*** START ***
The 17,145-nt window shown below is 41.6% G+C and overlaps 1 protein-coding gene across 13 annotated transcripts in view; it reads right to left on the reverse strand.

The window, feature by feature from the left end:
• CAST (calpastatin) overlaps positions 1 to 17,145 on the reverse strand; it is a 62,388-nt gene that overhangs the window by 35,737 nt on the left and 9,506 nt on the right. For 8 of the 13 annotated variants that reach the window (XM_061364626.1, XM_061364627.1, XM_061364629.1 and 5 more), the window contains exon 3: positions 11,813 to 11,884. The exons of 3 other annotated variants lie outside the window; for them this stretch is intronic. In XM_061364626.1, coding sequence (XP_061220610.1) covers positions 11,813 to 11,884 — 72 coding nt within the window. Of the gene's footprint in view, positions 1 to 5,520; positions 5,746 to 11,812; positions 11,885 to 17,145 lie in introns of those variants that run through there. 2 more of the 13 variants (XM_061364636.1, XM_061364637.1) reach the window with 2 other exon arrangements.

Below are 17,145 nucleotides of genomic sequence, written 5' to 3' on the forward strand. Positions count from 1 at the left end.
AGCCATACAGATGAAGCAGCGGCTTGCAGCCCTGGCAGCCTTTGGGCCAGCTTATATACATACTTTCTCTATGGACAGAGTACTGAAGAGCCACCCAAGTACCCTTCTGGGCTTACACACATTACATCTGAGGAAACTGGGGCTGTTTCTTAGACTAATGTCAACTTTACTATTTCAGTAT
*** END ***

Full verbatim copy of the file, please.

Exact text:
The 17,145-nt window shown below is 41.6% G+C and overlaps 1 protein-coding gene across 13 annotated transcripts in view; it reads right to left on the reverse strand.

The window, feature by feature from the left end:
• CAST (calpastatin) overlaps positions 1 to 17,145 on the reverse strand; it is a 62,388-nt gene that overhangs the window by 35,737 nt on the left and 9,506 nt on the right. For 8 of the 13 annotated variants that reach the window (XM_061364626.1, XM_061364627.1, XM_061364629.1 and 5 more), the window contains exon 3: positions 11,813 to 11,884. The exons of 3 other annotated variants lie outside the window; for them this stretch is intronic. In XM_061364626.1, coding sequence (XP_061220610.1) covers positions 11,813 to 11,884 — 72 coding nt within the window. Of the gene's footprint in view, positions 1 to 5,520; positions 5,746 to 11,812; positions 11,885 to 17,145 lie in introns of those variants that run through there. 2 more of the 13 variants (XM_061364636.1, XM_061364637.1) reach the window with 2 other exon arrangements.

Below are 17,145 nucleotides of genomic sequence, written 5' to 3' on the forward strand. Positions count from 1 at the left end.
AGCCATACAGATGAAGCAGCGGCTTGCAGCCCTGGCAGCCTTTGGGCCAGCTTATATACATACTTTCTCTATGGACAGAGTACTGAAGAGCCACCCAAGTACCCTTCTGGGCTTACACACATTACATCTGAGGAAACTGGGGCTGTTTCTTAGACTAATGTCAACTTTACTATTTCAGTAT